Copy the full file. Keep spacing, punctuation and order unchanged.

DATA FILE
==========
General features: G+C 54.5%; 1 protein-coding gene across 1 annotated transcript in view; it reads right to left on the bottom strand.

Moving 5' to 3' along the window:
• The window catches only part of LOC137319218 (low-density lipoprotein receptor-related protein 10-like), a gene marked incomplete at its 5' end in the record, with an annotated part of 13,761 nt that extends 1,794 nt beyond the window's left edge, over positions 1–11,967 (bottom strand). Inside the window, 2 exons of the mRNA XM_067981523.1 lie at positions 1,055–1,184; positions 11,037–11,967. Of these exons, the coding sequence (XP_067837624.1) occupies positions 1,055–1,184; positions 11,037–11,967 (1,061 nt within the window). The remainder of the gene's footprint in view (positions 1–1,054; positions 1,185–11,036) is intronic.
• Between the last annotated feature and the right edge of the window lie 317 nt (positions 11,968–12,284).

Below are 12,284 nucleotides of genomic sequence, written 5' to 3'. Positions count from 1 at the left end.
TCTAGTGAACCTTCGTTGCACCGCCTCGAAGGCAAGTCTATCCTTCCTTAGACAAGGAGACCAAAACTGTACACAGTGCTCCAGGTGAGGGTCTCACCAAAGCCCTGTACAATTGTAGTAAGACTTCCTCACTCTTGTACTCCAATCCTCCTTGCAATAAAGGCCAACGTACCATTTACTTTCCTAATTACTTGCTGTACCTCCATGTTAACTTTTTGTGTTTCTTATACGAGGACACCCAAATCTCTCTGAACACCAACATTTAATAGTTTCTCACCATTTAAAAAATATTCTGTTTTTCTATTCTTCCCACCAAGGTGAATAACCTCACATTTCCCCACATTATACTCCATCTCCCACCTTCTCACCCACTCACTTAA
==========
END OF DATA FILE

General features: G+C 54.5%; 1 protein-coding gene across 1 annotated transcript in view; it reads right to left on the bottom strand.

Moving 5' to 3' along the window:
• The window catches only part of LOC137319218 (low-density lipoprotein receptor-related protein 10-like), a gene marked incomplete at its 5' end in the record, with an annotated part of 13,761 nt that extends 1,794 nt beyond the window's left edge, over positions 1–11,967 (bottom strand). Inside the window, 2 exons of the mRNA XM_067981523.1 lie at positions 1,055–1,184; positions 11,037–11,967. Of these exons, the coding sequence (XP_067837624.1) occupies positions 1,055–1,184; positions 11,037–11,967 (1,061 nt within the window). The remainder of the gene's footprint in view (positions 1–1,054; positions 1,185–11,036) is intronic.
• Between the last annotated feature and the right edge of the window lie 317 nt (positions 11,968–12,284).

Below are 12,284 nucleotides of genomic sequence, written 5' to 3'. Positions count from 1 at the left end.
TCTAGTGAACCTTCGTTGCACCGCCTCGAAGGCAAGTCTATCCTTCCTTAGACAAGGAGACCAAAACTGTACACAGTGCTCCAGGTGAGGGTCTCACCAAAGCCCTGTACAATTGTAGTAAGACTTCCTCACTCTTGTACTCCAATCCTCCTTGCAATAAAGGCCAACGTACCATTTACTTTCCTAATTACTTGCTGTACCTCCATGTTAACTTTTTGTGTTTCTTATACGAGGACACCCAAATCTCTCTGAACACCAACATTTAATAGTTTCTCACCATTTAAAAAATATTCTGTTTTTCTATTCTTCCCACCAAGGTGAATAACCTCACATTTCCCCACATTATACTCCATCTCCCACCTTCTCACCCACTCACTTAA